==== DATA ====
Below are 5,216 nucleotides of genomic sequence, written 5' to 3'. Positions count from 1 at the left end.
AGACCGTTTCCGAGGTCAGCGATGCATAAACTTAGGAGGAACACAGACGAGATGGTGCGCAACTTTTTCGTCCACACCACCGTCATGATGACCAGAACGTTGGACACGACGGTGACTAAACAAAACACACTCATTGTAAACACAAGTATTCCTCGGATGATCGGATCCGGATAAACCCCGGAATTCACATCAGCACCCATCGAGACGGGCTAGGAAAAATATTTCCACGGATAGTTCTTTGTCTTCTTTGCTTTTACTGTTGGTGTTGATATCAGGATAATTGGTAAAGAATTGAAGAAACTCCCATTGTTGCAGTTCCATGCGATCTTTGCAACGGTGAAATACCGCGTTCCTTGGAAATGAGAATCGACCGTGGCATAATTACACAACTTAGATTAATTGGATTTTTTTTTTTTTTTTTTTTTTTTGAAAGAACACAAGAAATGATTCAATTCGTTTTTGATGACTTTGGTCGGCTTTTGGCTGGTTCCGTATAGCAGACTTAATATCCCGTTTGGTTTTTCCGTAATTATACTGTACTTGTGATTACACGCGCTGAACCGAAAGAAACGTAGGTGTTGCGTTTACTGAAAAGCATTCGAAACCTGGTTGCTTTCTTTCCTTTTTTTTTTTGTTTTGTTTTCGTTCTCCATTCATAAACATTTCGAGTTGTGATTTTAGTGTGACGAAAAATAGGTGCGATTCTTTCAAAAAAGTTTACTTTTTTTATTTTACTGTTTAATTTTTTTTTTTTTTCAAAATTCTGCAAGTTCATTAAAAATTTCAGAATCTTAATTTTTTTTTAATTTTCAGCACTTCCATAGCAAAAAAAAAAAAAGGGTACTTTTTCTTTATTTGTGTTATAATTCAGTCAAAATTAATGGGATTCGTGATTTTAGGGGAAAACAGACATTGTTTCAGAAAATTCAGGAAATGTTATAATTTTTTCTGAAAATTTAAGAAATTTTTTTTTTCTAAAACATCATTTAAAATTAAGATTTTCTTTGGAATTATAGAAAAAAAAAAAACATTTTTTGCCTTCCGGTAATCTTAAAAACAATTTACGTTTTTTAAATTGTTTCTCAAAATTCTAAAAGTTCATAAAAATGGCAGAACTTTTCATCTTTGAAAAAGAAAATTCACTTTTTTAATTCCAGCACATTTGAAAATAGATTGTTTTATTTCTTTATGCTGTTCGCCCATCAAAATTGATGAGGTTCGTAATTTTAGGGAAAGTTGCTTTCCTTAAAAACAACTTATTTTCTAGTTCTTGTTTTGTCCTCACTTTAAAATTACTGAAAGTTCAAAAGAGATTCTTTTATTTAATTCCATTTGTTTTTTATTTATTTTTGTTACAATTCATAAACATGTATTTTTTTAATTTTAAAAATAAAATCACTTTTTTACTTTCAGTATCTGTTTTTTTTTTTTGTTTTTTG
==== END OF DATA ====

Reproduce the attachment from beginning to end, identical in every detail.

Below are 5,216 nucleotides of genomic sequence, written 5' to 3'. Positions count from 1 at the left end.
AGACCGTTTCCGAGGTCAGCGATGCATAAACTTAGGAGGAACACAGACGAGATGGTGCGCAACTTTTTCGTCCACACCACCGTCATGATGACCAGAACGTTGGACACGACGGTGACTAAACAAAACACACTCATTGTAAACACAAGTATTCCTCGGATGATCGGATCCGGATAAACCCCGGAATTCACATCAGCACCCATCGAGACGGGCTAGGAAAAATATTTCCACGGATAGTTCTTTGTCTTCTTTGCTTTTACTGTTGGTGTTGATATCAGGATAATTGGTAAAGAATTGAAGAAACTCCCATTGTTGCAGTTCCATGCGATCTTTGCAACGGTGAAATACCGCGTTCCTTGGAAATGAGAATCGACCGTGGCATAATTACACAACTTAGATTAATTGGATTTTTTTTTTTTTTTTTTTTTTTTGAAAGAACACAAGAAATGATTCAATTCGTTTTTGATGACTTTGGTCGGCTTTTGGCTGGTTCCGTATAGCAGACTTAATATCCCGTTTGGTTTTTCCGTAATTATACTGTACTTGTGATTACACGCGCTGAACCGAAAGAAACGTAGGTGTTGCGTTTACTGAAAAGCATTCGAAACCTGGTTGCTTTCTTTCCTTTTTTTTTTTGTTTTGTTTTCGTTCTCCATTCATAAACATTTCGAGTTGTGATTTTAGTGTGACGAAAAATAGGTGCGATTCTTTCAAAAAAGTTTACTTTTTTTATTTTACTGTTTAATTTTTTTTTTTTTTCAAAATTCTGCAAGTTCATTAAAAATTTCAGAATCTTAATTTTTTTTTAATTTTCAGCACTTCCATAGCAAAAAAAAAAAAAGGGTACTTTTTCTTTATTTGTGTTATAATTCAGTCAAAATTAATGGGATTCGTGATTTTAGGGGAAAACAGACATTGTTTCAGAAAATTCAGGAAATGTTATAATTTTTTCTGAAAATTTAAGAAATTTTTTTTTTCTAAAACATCATTTAAAATTAAGATTTTCTTTGGAATTATAGAAAAAAAAAAAACATTTTTTGCCTTCCGGTAATCTTAAAAACAATTTACGTTTTTTAAATTGTTTCTCAAAATTCTAAAAGTTCATAAAAATGGCAGAACTTTTCATCTTTGAAAAAGAAAATTCACTTTTTTAATTCCAGCACATTTGAAAATAGATTGTTTTATTTCTTTATGCTGTTCGCCCATCAAAATTGATGAGGTTCGTAATTTTAGGGAAAGTTGCTTTCCTTAAAAACAACTTATTTTCTAGTTCTTGTTTTGTCCTCACTTTAAAATTACTGAAAGTTCAAAAGAGATTCTTTTATTTAATTCCATTTGTTTTTTATTTATTTTTGTTACAATTCATAAACATGTATTTTTTTAATTTTAAAAATAAAATCACTTTTTTACTTTCAGTATCTGTTTTTTTTTTTTGTTTTTTG